A mother broke down in tears on the stand Tuesday morning as she described for a McHenry County jury finding her 31-year-old son dead from a drug overdose the morning of Christmas Eve 2019.
Aimee Jones, of Wonder Lake, testified at the trial of Eric Williams, 42, of Rockford, who is charged with Class X felony drug-induced homicide. If convicted, Williams faces six to 30 years in prison.
Prosecutors allege Williams sold Jones’ son, Steffen Darnick, a fatal dose of heroin and cocaine on Dec. 22, the day after Darnick came home from a 90-day stay in a drug rehabilitation facility in Arizona.
Jones said she went into his bedroom at about 10:30 a.m. Dec. 24, 2019, because she heard his 10-month old daughter crying in the crib next to the bed where he was. She walked in and found him lying face up, slightly diagonal across the bed.
She said she “smacked his foot” to wake him up but “he didn’t move.” She then realized he wasn’t breathing. She walked to the other side of the bed and saw his face.
“I knew he was gone,” she said, breaking down into tears.
Two of the McHenry County Sheriff’s Office deputies who responded to the 911 call testified that when they came to the home, they found crack pipes and small baggies with residue in them located in a lunch box-type cooler next to the bed Darnick was in.
In February, when Jones was cleaning the room out, she found a vape pen and a dollar bill folded up in a dresser drawer in the bedroom and inside was a powdery substance. She called detectives and it was determined the powdery substance was crack cocaine, she said. Darnick’s wife, Jacqueline Darnick, later testified that he would keep crack cocaine in a dollar bill and snort it throughout the day.
Jones said she noticed her son, the oldest of her three boys, was addicted to marijuana as a teenager. After being injured and prescribed opioids, a prescription the doctor then stopped prescribing, she saw her son turn to heroin in his 20s.
She said she tried to help him by assisting him to detox, tough love and then a rehabilitation facility.
Darnick lived in Belvidere with his wife and three children prior to going to rehab.
When he flew home Dec. 21, 2019, his parents picked him up at the airport and he went to live at their Wonder Lake home, his mother testified. Jones said Darnick told her that in rehab he was told he needed to pay off any debts to any drug dealers to protect his family.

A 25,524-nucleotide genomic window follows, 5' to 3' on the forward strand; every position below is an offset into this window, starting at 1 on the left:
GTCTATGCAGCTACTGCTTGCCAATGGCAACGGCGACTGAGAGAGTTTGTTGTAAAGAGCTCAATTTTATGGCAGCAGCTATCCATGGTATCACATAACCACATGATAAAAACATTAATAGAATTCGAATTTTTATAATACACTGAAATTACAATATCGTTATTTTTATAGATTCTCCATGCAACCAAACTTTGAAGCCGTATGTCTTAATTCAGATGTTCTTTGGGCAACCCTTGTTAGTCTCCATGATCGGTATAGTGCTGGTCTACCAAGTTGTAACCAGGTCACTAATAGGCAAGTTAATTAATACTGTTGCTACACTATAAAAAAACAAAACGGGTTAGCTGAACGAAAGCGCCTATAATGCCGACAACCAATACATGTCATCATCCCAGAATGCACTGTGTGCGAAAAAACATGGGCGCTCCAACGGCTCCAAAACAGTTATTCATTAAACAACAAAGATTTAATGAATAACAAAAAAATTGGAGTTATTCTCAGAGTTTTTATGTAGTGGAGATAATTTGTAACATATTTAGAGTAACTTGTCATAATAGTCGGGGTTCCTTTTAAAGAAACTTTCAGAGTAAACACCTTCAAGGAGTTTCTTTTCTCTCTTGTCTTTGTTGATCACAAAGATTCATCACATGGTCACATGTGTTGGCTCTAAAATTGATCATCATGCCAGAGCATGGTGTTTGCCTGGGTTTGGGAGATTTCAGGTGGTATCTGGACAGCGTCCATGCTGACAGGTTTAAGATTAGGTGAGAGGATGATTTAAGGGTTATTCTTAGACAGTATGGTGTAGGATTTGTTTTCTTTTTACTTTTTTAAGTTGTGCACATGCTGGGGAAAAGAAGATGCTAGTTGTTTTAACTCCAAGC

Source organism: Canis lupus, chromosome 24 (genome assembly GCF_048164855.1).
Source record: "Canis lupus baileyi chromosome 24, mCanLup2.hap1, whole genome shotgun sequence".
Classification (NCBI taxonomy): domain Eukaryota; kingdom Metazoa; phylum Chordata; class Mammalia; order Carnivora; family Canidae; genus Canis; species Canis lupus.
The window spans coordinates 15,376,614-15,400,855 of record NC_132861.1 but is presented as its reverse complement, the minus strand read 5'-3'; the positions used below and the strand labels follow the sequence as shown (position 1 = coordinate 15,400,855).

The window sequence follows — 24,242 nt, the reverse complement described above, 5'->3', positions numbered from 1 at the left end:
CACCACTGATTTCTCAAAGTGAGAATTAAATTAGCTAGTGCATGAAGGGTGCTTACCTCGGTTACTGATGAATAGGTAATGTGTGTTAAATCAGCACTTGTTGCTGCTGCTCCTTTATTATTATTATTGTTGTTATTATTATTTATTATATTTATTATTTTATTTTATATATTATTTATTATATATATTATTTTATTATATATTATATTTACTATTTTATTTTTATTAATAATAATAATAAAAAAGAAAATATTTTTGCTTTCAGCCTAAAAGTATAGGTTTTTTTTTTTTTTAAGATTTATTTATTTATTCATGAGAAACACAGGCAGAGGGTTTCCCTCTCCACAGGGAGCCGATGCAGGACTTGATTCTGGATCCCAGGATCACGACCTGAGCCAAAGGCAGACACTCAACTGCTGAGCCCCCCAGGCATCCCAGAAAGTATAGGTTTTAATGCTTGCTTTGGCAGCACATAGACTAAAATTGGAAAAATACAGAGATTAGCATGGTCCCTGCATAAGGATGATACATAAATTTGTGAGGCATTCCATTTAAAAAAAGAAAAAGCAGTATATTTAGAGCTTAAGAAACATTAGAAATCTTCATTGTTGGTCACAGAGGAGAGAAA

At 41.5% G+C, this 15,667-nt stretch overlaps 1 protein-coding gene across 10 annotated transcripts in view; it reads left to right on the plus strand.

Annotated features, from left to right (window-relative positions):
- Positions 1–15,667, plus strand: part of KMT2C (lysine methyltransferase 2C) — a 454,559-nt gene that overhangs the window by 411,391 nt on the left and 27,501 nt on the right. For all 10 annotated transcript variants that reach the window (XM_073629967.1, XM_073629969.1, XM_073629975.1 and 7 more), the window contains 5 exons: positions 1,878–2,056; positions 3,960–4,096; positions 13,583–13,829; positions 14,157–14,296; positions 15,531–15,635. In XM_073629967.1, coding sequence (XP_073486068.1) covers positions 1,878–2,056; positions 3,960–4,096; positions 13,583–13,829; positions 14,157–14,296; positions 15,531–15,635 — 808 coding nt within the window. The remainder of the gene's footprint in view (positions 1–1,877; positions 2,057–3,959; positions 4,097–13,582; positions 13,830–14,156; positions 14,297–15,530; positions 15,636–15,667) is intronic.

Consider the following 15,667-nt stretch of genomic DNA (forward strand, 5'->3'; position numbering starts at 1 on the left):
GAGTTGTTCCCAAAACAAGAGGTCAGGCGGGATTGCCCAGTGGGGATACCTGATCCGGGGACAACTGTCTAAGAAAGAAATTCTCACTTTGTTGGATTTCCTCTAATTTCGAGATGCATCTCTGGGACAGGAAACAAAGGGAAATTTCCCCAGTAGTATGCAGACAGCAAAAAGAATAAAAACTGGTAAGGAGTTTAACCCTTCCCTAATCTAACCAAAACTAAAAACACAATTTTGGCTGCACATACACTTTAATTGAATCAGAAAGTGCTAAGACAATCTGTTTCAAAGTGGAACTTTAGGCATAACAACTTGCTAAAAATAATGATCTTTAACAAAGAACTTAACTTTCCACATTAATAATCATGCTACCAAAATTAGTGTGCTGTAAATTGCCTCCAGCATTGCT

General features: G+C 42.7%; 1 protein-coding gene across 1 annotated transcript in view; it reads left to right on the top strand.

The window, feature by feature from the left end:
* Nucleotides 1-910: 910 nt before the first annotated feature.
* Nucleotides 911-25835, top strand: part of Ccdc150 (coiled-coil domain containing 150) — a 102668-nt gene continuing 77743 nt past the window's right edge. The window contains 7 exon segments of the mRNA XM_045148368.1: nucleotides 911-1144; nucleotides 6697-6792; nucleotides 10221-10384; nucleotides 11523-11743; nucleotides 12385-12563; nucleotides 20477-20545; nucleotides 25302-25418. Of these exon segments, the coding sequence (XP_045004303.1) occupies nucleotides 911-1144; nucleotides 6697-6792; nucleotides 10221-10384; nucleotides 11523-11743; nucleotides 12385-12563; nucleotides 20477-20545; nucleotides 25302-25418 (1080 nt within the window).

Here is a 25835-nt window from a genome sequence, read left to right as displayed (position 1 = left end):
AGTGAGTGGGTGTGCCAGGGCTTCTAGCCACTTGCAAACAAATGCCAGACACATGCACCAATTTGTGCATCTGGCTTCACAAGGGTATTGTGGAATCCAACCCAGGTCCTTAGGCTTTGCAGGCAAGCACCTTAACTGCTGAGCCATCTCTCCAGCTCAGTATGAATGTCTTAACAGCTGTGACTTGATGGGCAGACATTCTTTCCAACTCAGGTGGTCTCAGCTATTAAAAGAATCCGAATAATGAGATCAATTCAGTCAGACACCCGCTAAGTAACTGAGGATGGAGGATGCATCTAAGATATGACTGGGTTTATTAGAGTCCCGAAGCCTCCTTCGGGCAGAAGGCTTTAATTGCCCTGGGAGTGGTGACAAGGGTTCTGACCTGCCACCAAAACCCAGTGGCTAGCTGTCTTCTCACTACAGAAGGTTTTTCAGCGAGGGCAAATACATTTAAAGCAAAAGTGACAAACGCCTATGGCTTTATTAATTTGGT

The next day, with Darnick’s three children, Jones drove her son to Rockford with the understanding he was going to pay a debt to a drug dealer. They stopped at a bank in Rockford, she took some money out of an ATM, gave it to him and then drove into a nearby parking lot.
Her son got out of the car and she took his three children to a nearby Wendy’s restaurant for lunch. She said he walked out of her sight. She did not see who he met with.
After about 10 or 15 minutes, he walked into the Wendy’s and they all returned to Wonder Lake.
On Dec. 22, 2019, Darnick spent time with his younger brother Dakota Tippet, helping him work on a home he bought in Wonder Lake. The evening of Dec. 23, 2019, Jones, her husband, along with Tippet, his girlfriend, their three children and Darnick’s two older children all attended a Christmas party. Darnick stayed at his parents’ home with his 10-month-old baby. Jones said they returned home about 2 a.m. and she did not see her son again until later that morning after he had died.
In earlier testimony Jones said, before her son came home she thoroughly cleaned the bedroom Darnick was staying and no drugs or drug paraphernalia were in the room. She also checked his luggage for any drugs or drug paraphernalia and found nothing, she said.
Jones and other family members testified Tuesday that Darnick had no access to cash or a vehicle and did not go anywhere on his own in the couple of days leading up to his death. No one, outside of the family members who lived in the Wonder Lake home, including Tippet, his girlfriend and their young children, came to the house except for Darnick’s estranged wife.
Jacqueline Darnick testified that she and her husband had been estranged because of his drug addiction to heroin and crack cocaine.
“He was an everyday user before rehab,” she said.
Still, she wanted their children to see their father for a Christmas visit and so she brought them to Jones’ house the day he returned from Arizona.
She said she also brought along items that Darnick asked her to bring, including some clothes, a cooler he is known to keep medications in, and some bongs and pipes he had “collected over time.” She also said she saw no drugs inside the cooler when she brought it over.
She did not bring any drugs to the house and does not partake in drug use, she testified.
On cross examination by William’s attorney Hal Garfinkle, Jones agreed that “an abundance” of drugs and drug paraphernalia was found in his room after he died. But, she said, it was not there when she cleaned the room before bringing him home from the airport.
Jones also agreed with Garfinkle that her son had another side to him she knew nothing about. Garfinkle said she wouldn’t know if and when he was buying heroin and cocaine and whether he had many drug dealers, to which she agreed.
However, Jones, Tippet and Jacquelin Darnick each testified that while he may have had other drug dealers, he always bought his cocaine and heroin in Rockford.
“I know he was in Rockford whenever he bought drugs,” Jacqueline Darnick said in a back-and-forth with Garfinkle that became heated, prompting Judge Robert Wilbrandt to interrupt the cross-examination.
Jacqueline Darnick, who had been with Darnick since 2006, said she often drove with her husband to Rockford from their home in Belvidere to buy heroin and crack cocaine. She worried about him ingesting the drugs and driving because he would fall asleep and she “wanted to keep him safe.”
Source: The Daily Chronicle